Despite being just 33 years old, Masahiro Kikuno makes wristwatches by hand in a rigorously traditional manner, inspired by the craftsmen who built wadokei, or traditional Japanese clocks, in the 19th century.
Based in the small city of Matsudo, an hour’s drive from Tokyo in Chiba prefecture, Kikuno crafts his timepieces inside his home, working in a converted bedroom, while the garage is the machine shop and the spare toilet a metal treatment facility. Shared with his wife, Kikuno’s house is compact, clean and comfortable, like many Japanese homes.
Despite its modest size, Kikuno’s workshop is almost entirely vertically integrated. Kikuno has equipment for turning wheels, bluing and tempering steel, and even a roller for making flattening steel bars to make mokume-gane (literally translating as “woodgrain metal”) dials.
He makes nearly the entire watch himself, even the case, an unusual accomplishment for a one-man operation. In fact, Kikuno’s dedication to crafting components is so uncompromising he even produces his own mokume-gane – hammering, rolling and heating copper, gold and silver to produce a woodgrain gold alloy.
The hairspring, mainspring, jewels, crystal and leather strap are bought from suppliers, primarily Seiko subsidiaries.
The converted garage
Like the houses, garages in Japan are fairly compact, built to accommodate practically sized cars. Yet Kikuno has managed to equip it with everything necessary. Much of the heavy lifting – fabricating main plates and bridges, polishing, metalworking – is done in the garage.
His machine shop also includes an old school milling machine. It’s operated manually: Kikuno traces the hand-drawn plan for the baseplate with a stylus, while the cutter simultaneously mills out the part.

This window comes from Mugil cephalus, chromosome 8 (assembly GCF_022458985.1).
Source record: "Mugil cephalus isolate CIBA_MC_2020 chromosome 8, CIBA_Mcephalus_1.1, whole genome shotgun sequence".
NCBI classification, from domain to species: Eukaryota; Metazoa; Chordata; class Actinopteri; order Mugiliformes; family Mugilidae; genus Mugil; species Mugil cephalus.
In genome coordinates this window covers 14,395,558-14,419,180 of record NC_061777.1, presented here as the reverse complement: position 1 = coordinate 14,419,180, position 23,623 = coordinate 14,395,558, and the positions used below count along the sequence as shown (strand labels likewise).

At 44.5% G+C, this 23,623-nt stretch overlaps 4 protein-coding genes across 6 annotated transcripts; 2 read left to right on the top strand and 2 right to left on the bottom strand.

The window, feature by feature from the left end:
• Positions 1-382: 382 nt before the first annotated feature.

Kikuno also has to do his own quality control to ensure all the parts he produces are up to spec. He does this with an optical comparator, a device that projects a magnified image of a part against an overlay chart.
The genesis of an idea
Kikuno’s path to watchmaking was an unusual one, having been a small arms technician in the Japanese Self-Defense Forces (JSDF) for four years starting at age 18. It was in the military that Kikuno found his calling, when he met a senior officer who was a watch enthusiast.
Kikuno then left the JSDF, enrolling in a four-year course at the Hiko Mizuno College of Jewelry in Shibuya, a Tokyo district better known for its fashion stores. It was there that he produced his first timepiece, a time-only wristwatch with a retrograde display.
The college, however, taught watch repair, rather than watchmaking, leading Kikuno to embark on a journey of self education. Like many other self-taught independent watchmakers, Kikuno studied the craft primarily via George Daniel’s seminal Watchmaking, which instructs the reader on how to produce a tourbillon. That led Kikuno to build his first tourbillon wristwatch in 2010.
For a spell after graduation Kikuno continued as an instructor at the college, but in 2012 set up shop on his own as an independent watchmaker. A year later he became a member of the AHCI, being one of the two Japanese members of the association, the other being Hajime Asaoka.